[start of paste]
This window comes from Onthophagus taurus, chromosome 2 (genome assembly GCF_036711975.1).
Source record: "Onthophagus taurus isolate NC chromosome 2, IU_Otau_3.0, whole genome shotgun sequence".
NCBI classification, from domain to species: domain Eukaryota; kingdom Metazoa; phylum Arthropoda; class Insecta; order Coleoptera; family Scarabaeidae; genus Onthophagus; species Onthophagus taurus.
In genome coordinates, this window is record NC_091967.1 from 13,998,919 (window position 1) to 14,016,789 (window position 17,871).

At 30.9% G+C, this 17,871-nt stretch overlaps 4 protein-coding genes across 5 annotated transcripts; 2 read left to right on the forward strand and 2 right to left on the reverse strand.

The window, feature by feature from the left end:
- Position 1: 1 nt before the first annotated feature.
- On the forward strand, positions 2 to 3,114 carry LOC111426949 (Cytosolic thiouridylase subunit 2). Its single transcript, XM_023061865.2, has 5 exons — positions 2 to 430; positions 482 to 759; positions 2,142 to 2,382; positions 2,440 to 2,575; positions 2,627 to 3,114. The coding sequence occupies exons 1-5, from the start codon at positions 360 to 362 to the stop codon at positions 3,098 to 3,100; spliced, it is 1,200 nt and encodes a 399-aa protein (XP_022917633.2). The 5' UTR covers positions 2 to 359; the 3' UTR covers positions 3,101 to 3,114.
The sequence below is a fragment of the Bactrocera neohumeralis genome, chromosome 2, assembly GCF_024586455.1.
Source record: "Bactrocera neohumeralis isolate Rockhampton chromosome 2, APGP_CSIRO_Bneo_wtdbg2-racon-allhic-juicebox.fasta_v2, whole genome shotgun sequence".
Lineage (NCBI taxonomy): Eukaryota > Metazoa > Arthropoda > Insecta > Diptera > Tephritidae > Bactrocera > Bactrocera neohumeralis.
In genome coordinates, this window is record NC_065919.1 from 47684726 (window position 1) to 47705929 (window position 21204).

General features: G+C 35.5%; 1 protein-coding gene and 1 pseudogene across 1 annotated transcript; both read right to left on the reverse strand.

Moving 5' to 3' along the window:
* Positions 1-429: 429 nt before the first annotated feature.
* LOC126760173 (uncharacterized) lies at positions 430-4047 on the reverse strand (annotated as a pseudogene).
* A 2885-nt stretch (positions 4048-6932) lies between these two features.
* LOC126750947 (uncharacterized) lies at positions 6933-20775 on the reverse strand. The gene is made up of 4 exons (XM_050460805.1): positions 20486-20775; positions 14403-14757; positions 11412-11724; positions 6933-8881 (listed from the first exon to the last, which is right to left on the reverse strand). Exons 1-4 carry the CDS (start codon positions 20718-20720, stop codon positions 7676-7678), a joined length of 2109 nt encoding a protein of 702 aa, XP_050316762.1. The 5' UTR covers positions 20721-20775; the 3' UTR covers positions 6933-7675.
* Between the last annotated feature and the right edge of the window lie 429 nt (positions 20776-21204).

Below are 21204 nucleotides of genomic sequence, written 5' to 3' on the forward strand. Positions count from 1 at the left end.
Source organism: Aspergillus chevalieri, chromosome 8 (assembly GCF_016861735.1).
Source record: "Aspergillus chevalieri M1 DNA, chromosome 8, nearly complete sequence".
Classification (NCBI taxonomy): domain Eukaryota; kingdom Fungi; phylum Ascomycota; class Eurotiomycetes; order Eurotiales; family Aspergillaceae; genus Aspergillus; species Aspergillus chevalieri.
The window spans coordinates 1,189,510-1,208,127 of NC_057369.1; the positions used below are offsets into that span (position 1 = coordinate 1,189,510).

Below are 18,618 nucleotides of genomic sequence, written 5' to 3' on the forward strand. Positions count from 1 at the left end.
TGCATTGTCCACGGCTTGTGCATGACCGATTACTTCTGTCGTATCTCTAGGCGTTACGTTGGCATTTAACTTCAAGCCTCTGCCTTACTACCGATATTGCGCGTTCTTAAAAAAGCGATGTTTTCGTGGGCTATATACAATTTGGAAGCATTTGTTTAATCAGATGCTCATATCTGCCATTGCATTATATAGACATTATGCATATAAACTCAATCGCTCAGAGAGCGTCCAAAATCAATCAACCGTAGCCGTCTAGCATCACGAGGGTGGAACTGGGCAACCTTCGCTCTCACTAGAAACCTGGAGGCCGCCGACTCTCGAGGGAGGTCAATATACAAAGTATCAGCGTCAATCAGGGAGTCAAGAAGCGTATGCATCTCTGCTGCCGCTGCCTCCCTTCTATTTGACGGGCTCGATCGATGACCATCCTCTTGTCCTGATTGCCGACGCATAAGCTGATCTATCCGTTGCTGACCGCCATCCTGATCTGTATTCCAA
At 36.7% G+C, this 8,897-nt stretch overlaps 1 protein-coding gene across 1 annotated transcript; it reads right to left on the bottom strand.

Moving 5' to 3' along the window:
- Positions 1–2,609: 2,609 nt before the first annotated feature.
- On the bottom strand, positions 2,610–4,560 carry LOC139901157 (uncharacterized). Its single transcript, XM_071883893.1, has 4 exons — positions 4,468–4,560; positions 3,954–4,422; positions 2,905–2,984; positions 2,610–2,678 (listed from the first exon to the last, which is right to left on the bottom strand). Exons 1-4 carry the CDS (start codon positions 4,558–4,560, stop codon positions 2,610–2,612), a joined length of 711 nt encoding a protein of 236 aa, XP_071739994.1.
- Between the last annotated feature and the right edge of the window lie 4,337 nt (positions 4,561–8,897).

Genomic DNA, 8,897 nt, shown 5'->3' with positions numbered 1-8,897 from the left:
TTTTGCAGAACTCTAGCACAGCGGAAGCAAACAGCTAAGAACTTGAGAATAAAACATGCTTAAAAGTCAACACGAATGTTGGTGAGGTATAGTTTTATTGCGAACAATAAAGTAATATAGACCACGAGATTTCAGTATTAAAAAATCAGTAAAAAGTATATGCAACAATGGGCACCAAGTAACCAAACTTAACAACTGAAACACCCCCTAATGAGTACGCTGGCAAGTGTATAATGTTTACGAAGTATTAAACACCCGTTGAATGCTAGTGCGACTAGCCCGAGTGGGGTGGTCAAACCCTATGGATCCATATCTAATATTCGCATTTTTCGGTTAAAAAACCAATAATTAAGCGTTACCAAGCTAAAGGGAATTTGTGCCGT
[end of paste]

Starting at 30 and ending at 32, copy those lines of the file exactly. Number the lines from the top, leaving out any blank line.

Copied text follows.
- On the bottom strand, positions 2,610–4,560 carry LOC139901157 (uncharacterized). Its single transcript, XM_071883893.1, has 4 exons — positions 4,468–4,560; positions 3,954–4,422; positions 2,905–2,984; positions 2,610–2,678 (listed from the first exon to the last, which is right to left on the bottom strand). Exons 1-4 carry the CDS (start codon positions 4,558–4,560, stop codon positions 2,610–2,612), a joined length of 711 nt encoding a protein of 236 aa, XP_071739994.1.
- Between the last annotated feature and the right edge of the window lie 4,337 nt (positions 4,561–8,897).

Genomic DNA, 8,897 nt, shown 5'->3' with positions numbered 1-8,897 from the left: